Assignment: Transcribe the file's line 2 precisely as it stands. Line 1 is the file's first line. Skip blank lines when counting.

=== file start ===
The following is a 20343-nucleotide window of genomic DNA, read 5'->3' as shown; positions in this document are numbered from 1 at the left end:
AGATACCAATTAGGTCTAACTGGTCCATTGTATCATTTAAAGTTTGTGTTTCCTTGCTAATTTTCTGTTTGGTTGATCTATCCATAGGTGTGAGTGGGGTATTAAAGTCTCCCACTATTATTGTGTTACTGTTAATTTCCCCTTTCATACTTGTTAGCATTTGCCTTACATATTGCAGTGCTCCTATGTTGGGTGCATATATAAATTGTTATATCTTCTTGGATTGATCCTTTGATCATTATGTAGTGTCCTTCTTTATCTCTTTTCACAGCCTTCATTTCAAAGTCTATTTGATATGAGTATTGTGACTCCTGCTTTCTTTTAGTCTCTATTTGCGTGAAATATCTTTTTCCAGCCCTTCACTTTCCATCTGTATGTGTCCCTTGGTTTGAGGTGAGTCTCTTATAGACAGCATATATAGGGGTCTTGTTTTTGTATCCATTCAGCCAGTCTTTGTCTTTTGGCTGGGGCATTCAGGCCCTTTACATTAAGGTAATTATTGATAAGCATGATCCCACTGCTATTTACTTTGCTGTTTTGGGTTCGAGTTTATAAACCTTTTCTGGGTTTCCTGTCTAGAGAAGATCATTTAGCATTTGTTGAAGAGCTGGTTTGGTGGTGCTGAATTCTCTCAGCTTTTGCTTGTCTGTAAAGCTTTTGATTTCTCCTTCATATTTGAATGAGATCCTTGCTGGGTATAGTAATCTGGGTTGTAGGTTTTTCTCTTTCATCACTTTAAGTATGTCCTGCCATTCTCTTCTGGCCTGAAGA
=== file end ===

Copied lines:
AGATACCAATTAGGTCTAACTGGTCCATTGTATCATTTAAAGTTTGTGTTTCCTTGCTAATTTTCTGTTTGGTTGATCTATCCATAGGTGTGAGTGGGGTATTAAAGTCTCCCACTATTATTGTGTTACTGTTAATTTCCCCTTTCATACTTGTTAGCATTTGCCTTACATATTGCAGTGCTCCTATGTTGGGTGCATATATAAATTGTTATATCTTCTTGGATTGATCCTTTGATCATTATGTAGTGTCCTTCTTTATCTCTTTTCACAGCCTTCATTTCAAAGTCTATTTGATATGAGTATTGTGACTCCTGCTTTCTTTTAGTCTCTATTTGCGTGAAATATCTTTTTCCAGCCCTTCACTTTCCATCTGTATGTGTCCCTTGGTTTGAGGTGAGTCTCTTATAGACAGCATATATAGGGGTCTTGTTTTTGTATCCATTCAGCCAGTCTTTGTCTTTTGGCTGGGGCATTCAGGCCCTTTACATTAAGGTAATTATTGATAAGCATGATCCCACTGCTATTTACTTTGCTGTTTTGGGTTCGAGTTTATAAACCTTTTCTGGGTTTCCTGTCTAGAGAAGATCATTTAGCATTTGTTGAAGAGCTGGTTTGGTGGTGCTGAATTCTCTCAGCTTTTGCTTGTCTGTAAAGCTTTTGATTTCTCCTTCATATTTGAATGAGATCCTTGCTGGGTATAGTAATCTGGGTTGTAGGTTTTTCTCTTTCATCACTTTAAGTATGTCCTGCCATTCTCTTCTGGCCTGAAGA